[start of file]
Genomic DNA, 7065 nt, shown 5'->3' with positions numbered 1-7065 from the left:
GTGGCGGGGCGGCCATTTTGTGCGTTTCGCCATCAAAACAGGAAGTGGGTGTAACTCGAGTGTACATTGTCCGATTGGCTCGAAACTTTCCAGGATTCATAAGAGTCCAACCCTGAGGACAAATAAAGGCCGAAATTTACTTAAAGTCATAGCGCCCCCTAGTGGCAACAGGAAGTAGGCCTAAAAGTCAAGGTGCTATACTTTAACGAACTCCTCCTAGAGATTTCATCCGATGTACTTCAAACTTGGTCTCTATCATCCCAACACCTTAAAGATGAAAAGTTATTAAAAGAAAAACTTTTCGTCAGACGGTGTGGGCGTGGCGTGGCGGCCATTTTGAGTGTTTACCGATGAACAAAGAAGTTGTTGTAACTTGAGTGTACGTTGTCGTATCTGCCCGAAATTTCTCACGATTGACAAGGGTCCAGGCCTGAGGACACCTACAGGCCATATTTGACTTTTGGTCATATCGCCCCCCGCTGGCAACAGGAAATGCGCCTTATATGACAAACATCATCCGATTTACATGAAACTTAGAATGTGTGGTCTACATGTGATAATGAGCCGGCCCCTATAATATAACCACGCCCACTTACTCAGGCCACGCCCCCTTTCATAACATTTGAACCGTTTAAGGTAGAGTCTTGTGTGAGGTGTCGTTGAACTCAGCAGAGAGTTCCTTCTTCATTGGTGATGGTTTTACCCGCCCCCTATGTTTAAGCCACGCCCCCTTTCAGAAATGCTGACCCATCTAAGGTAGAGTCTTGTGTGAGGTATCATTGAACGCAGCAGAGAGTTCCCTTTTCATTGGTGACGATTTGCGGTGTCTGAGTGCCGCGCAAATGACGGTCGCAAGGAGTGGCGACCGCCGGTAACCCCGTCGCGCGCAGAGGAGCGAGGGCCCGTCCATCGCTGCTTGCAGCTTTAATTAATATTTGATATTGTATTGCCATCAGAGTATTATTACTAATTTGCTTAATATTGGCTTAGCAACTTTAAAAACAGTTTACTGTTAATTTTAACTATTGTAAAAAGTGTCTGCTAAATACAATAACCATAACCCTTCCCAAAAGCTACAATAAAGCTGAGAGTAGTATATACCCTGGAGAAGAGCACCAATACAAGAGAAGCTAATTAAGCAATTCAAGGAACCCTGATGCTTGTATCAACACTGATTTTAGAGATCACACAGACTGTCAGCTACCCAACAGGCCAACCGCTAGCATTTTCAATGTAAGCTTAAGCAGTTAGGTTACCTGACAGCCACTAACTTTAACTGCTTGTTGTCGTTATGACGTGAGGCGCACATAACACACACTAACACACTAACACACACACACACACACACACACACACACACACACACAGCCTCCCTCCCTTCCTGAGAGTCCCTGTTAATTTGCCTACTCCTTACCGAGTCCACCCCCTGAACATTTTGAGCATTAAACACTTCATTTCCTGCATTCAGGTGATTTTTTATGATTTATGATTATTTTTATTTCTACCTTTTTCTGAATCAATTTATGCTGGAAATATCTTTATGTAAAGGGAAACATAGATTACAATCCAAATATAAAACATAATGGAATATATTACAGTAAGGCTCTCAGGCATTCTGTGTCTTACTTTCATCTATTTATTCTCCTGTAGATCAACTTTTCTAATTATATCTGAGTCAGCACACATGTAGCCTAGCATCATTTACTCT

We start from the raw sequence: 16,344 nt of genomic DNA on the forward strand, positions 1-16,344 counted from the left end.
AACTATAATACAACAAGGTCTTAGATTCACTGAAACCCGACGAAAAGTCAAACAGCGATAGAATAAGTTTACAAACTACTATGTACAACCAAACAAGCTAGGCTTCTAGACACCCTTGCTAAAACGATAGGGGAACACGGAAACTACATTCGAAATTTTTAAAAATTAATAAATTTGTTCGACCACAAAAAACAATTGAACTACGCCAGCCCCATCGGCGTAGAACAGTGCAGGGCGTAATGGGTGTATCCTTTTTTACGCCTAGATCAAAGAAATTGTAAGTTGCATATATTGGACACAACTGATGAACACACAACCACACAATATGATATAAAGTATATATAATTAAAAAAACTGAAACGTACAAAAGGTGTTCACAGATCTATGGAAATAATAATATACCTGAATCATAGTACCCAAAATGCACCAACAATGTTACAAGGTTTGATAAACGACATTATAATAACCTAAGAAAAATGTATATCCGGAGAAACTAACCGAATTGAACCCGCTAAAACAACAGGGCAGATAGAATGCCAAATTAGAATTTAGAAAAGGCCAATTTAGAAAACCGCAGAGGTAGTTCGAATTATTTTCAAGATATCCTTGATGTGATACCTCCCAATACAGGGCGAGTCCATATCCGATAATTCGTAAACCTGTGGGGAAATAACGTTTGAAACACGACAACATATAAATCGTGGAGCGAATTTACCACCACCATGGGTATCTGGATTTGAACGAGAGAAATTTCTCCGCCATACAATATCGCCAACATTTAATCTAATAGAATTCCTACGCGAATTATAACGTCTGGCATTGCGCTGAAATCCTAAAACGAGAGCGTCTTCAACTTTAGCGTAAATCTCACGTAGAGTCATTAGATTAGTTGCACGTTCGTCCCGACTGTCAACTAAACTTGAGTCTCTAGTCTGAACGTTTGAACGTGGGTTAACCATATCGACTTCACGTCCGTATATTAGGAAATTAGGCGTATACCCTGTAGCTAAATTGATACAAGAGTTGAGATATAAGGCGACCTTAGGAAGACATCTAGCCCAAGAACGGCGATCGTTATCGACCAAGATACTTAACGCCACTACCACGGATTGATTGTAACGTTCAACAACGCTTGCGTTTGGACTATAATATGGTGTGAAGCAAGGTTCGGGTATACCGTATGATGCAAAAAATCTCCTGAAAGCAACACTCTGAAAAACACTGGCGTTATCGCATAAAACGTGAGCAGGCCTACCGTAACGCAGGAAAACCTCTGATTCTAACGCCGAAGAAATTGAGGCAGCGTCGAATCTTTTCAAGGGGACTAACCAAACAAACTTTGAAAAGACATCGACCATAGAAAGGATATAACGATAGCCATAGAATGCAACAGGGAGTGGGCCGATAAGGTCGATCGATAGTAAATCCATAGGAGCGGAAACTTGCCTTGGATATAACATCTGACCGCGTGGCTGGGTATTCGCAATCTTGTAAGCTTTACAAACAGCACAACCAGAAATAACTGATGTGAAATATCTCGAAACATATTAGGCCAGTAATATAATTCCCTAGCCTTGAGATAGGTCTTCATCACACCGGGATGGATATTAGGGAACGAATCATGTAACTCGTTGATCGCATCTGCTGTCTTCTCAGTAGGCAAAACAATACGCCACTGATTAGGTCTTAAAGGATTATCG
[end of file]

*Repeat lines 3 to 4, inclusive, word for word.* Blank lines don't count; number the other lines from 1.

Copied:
We start from the raw sequence: 16,344 nt of genomic DNA on the forward strand, positions 1-16,344 counted from the left end.
AACTATAATACAACAAGGTCTTAGATTCACTGAAACCCGACGAAAAGTCAAACAGCGATAGAATAAGTTTACAAACTACTATGTACAACCAAACAAGCTAGGCTTCTAGACACCCTTGCTAAAACGATAGGGGAACACGGAAACTACATTCGAAATTTTTAAAAATTAATAAATTTGTTCGACCACAAAAAACAATTGAACTACGCCAGCCCCATCGGCGTAGAACAGTGCAGGGCGTAATGGGTGTATCCTTTTTTACGCCTAGATCAAAGAAATTGTAAGTTGCATATATTGGACACAACTGATGAACACACAACCACACAATATGATATAAAGTATATATAATTAAAAAAACTGAAACGTACAAAAGGTGTTCACAGATCTATGGAAATAATAATATACCTGAATCATAGTACCCAAAATGCACCAACAATGTTACAAGGTTTGATAAACGACATTATAATAACCTAAGAAAAATGTATATCCGGAGAAACTAACCGAATTGAACCCGCTAAAACAACAGGGCAGATAGAATGCCAAATTAGAATTTAGAAAAGGCCAATTTAGAAAACCGCAGAGGTAGTTCGAATTATTTTCAAGATATCCTTGATGTGATACCTCCCAATACAGGGCGAGTCCATATCCGATAATTCGTAAACCTGTGGGGAAATAACGTTTGAAACACGACAACATATAAATCGTGGAGCGAATTTACCACCACCATGGGTATCTGGATTTGAACGAGAGAAATTTCTCCGCCATACAATATCGCCAACATTTAATCTAATAGAATTCCTACGCGAATTATAACGTCTGGCATTGCGCTGAAATCCTAAAACGAGAGCGTCTTCAACTTTAGCGTAAATCTCACGTAGAGTCATTAGATTAGTTGCACGTTCGTCCCGACTGTCAACTAAACTTGAGTCTCTAGTCTGAACGTTTGAACGTGGGTTAACCATATCGACTTCACGTCCGTATATTAGGAAATTAGGCGTATACCCTGTAGCTAAATTGATACAAGAGTTGAGATATAAGGCGACCTTAGGAAGACATCTAGCCCAAGAACGGCGATCGTTATCGACCAAGATACTTAACGCCACTACCACGGATTGATTGTAACGTTCAACAACGCTTGCGTTTGGACTATAATATGGTGTGAAGCAAGGTTCGGGTATACCGTATGATGCAAAAAATCTCCTGAAAGCAACACTCTGAAAAACACTGGCGTTATCGCATAAAACGTGAGCAGGCCTACCGTAACGCAGGAAAACCTCTGATTCTAACGCCGAAGAAATTGAGGCAGCGTCGAATCTTTTCAAGGGGACTAACCAAACAAACTTTGAAAAGACATCGACCATAGAAAGGATATAACGATAGCCATAGAATGCAACAGGGAGTGGGCCGATAAGGTCGATCGATAGTAAATCCATAGGAGCGGAAACTTGCCTTGGATATAACATCTGACCGCGTGGCTGGGTATTCGCAATCTTGTAAGCTTTACAAACAGCACAACCAGAAATAACTGATGTGAAATATCTCGAAACATATTAGGCCAGTAATATAATTCCCTAGCCTTGAGATAGGTCTTCATCACACCGGGATGGATATTAGGGAACGAATCATGTAACTCGTTGATCGCATCTGCTGTCTTCTCAGTAGGCAAAACAATACGCCACTGATTAGGTCTTAAAGGATTATCG